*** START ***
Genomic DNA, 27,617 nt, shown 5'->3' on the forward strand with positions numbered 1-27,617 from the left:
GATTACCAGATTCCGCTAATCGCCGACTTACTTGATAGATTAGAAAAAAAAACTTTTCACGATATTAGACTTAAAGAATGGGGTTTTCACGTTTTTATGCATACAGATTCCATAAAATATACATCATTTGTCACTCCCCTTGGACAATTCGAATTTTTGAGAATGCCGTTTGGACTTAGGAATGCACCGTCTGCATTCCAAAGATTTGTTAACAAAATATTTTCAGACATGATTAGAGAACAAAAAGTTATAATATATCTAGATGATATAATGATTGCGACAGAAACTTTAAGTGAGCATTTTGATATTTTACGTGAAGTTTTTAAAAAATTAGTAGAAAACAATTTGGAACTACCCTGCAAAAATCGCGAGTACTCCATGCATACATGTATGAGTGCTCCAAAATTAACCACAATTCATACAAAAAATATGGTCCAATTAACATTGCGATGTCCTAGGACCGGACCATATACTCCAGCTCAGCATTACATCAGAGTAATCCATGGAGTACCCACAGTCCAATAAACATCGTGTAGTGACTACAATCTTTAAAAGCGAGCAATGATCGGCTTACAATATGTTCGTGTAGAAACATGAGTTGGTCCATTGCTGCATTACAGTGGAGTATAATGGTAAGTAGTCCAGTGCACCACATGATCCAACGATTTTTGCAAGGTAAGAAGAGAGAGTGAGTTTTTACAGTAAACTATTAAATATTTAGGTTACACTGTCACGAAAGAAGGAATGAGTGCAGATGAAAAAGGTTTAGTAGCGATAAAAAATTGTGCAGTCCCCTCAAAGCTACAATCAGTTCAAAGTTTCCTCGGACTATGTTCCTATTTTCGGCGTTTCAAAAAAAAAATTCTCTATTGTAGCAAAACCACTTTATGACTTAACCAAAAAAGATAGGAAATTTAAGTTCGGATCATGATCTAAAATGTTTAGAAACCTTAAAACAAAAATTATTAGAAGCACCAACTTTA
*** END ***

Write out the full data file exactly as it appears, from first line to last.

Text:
Genomic DNA, 27,617 nt, shown 5'->3' on the forward strand with positions numbered 1-27,617 from the left:
GATTACCAGATTCCGCTAATCGCCGACTTACTTGATAGATTAGAAAAAAAAACTTTTCACGATATTAGACTTAAAGAATGGGGTTTTCACGTTTTTATGCATACAGATTCCATAAAATATACATCATTTGTCACTCCCCTTGGACAATTCGAATTTTTGAGAATGCCGTTTGGACTTAGGAATGCACCGTCTGCATTCCAAAGATTTGTTAACAAAATATTTTCAGACATGATTAGAGAACAAAAAGTTATAATATATCTAGATGATATAATGATTGCGACAGAAACTTTAAGTGAGCATTTTGATATTTTACGTGAAGTTTTTAAAAAATTAGTAGAAAACAATTTGGAACTACCCTGCAAAAATCGCGAGTACTCCATGCATACATGTATGAGTGCTCCAAAATTAACCACAATTCATACAAAAAATATGGTCCAATTAACATTGCGATGTCCTAGGACCGGACCATATACTCCAGCTCAGCATTACATCAGAGTAATCCATGGAGTACCCACAGTCCAATAAACATCGTGTAGTGACTACAATCTTTAAAAGCGAGCAATGATCGGCTTACAATATGTTCGTGTAGAAACATGAGTTGGTCCATTGCTGCATTACAGTGGAGTATAATGGTAAGTAGTCCAGTGCACCACATGATCCAACGATTTTTGCAAGGTAAGAAGAGAGAGTGAGTTTTTACAGTAAACTATTAAATATTTAGGTTACACTGTCACGAAAGAAGGAATGAGTGCAGATGAAAAAGGTTTAGTAGCGATAAAAAATTGTGCAGTCCCCTCAAAGCTACAATCAGTTCAAAGTTTCCTCGGACTATGTTCCTATTTTCGGCGTTTCAAAAAAAAAATTCTCTATTGTAGCAAAACCACTTTATGACTTAACCAAAAAAGATAGGAAATTTAAGTTCGGATCATGATCTAAAATGTTTAGAAACCTTAAAACAAAAATTATTAGAAGCACCAACTTTA